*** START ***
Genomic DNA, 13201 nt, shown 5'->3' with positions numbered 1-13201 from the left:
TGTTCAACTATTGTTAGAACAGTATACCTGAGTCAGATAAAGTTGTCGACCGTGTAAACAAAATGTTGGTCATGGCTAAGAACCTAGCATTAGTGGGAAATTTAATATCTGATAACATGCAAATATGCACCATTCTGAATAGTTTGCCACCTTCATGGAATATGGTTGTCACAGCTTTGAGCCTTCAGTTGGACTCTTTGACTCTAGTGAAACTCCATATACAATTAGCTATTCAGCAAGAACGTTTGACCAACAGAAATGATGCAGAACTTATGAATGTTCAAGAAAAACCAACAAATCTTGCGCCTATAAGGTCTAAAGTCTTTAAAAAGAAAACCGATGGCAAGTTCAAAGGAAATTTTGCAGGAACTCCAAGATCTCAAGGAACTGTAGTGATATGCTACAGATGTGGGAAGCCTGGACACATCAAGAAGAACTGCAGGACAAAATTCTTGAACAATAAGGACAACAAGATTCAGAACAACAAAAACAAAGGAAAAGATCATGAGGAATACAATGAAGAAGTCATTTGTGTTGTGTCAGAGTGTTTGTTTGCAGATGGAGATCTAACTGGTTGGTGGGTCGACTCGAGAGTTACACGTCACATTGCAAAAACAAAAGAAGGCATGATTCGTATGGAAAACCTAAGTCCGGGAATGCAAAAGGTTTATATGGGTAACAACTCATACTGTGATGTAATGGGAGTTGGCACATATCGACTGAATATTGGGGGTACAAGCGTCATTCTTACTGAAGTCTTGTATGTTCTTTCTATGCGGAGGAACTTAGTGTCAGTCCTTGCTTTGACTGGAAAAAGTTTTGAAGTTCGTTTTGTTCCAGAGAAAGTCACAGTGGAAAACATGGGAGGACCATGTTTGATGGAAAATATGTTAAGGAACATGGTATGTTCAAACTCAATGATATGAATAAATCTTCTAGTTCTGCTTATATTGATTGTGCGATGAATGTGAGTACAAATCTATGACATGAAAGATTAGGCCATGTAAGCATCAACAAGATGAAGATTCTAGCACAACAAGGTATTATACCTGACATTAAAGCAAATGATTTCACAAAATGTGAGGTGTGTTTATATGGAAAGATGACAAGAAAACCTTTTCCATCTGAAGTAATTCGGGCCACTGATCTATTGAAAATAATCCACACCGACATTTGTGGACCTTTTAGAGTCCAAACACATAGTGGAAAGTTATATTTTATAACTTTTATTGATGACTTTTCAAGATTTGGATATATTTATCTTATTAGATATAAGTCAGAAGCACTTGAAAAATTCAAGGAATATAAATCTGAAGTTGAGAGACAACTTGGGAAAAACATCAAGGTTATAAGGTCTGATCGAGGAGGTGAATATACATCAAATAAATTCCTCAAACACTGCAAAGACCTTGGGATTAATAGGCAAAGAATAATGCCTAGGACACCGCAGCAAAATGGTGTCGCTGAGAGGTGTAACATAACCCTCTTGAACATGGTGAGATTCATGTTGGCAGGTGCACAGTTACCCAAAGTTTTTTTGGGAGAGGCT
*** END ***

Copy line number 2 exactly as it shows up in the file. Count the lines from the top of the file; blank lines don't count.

TGTTCAACTATTGTTAGAACAGTATACCTGAGTCAGATAAAGTTGTCGACCGTGTAAACAAAATGTTGGTCATGGCTAAGAACCTAGCATTAGTGGGAAATTTAATATCTGATAACATGCAAATATGCACCATTCTGAATAGTTTGCCACCTTCATGGAATATGGTTGTCACAGCTTTGAGCCTTCAGTTGGACTCTTTGACTCTAGTGAAACTCCATATACAATTAGCTATTCAGCAAGAACGTTTGACCAACAGAAATGATGCAGAACTTATGAATGTTCAAGAAAAACCAACAAATCTTGCGCCTATAAGGTCTAAAGTCTTTAAAAAGAAAACCGATGGCAAGTTCAAAGGAAATTTTGCAGGAACTCCAAGATCTCAAGGAACTGTAGTGATATGCTACAGATGTGGGAAGCCTGGACACATCAAGAAGAACTGCAGGACAAAATTCTTGAACAATAAGGACAACAAGATTCAGAACAACAAAAACAAAGGAAAAGATCATGAGGAATACAATGAAGAAGTCATTTGTGTTGTGTCAGAGTGTTTGTTTGCAGATGGAGATCTAACTGGTTGGTGGGTCGACTCGAGAGTTACACGTCACATTGCAAAAACAAAAGAAGGCATGATTCGTATGGAAAACCTAAGTCCGGGAATGCAAAAGGTTTATATGGGTAACAACTCATACTGTGATGTAATGGGAGTTGGCACATATCGACTGAATATTGGGGGTACAAGCGTCATTCTTACTGAAGTCTTGTATGTTCTTTCTATGCGGAGGAACTTAGTGTCAGTCCTTGCTTTGACTGGAAAAAGTTTTGAAGTTCGTTTTGTTCCAGAGAAAGTCACAGTGGAAAACATGGGAGGACCATGTTTGATGGAAAATATGTTAAGGAACATGGTATGTTCAAACTCAATGATATGAATAAATCTTCTAGTTCTGCTTATATTGATTGTGCGATGAATGTGAGTACAAATCTATGACATGAAAGATTAGGCCATGTAAGCATCAACAAGATGAAGATTCTAGCACAACAAGGTATTATACCTGACATTAAAGCAAATGATTTCACAAAATGTGAGGTGTGTTTATATGGAAAGATGACAAGAAAACCTTTTCCATCTGAAGTAATTCGGGCCACTGATCTATTGAAAATAATCCACACCGACATTTGTGGACCTTTTAGAGTCCAAACACATAGTGGAAAGTTATATTTTATAACTTTTATTGATGACTTTTCAAGATTTGGATATATTTATCTTATTAGATATAAGTCAGAAGCACTTGAAAAATTCAAGGAATATAAATCTGAAGTTGAGAGACAACTTGGGAAAAACATCAAGGTTATAAGGTCTGATCGAGGAGGTGAATATACATCAAATAAATTCCTCAAACACTGCAAAGACCTTGGGATTAATAGGCAAAGAATAATGCCTAGGACACCGCAGCAAAATGGTGTCGCTGAGAGGTGTAACATAACCCTCTTGAACATGGTGAGATTCATGTTGGCAGGTGCACAGTTACCCAAAGTTTTTTTGGGAGAGGCT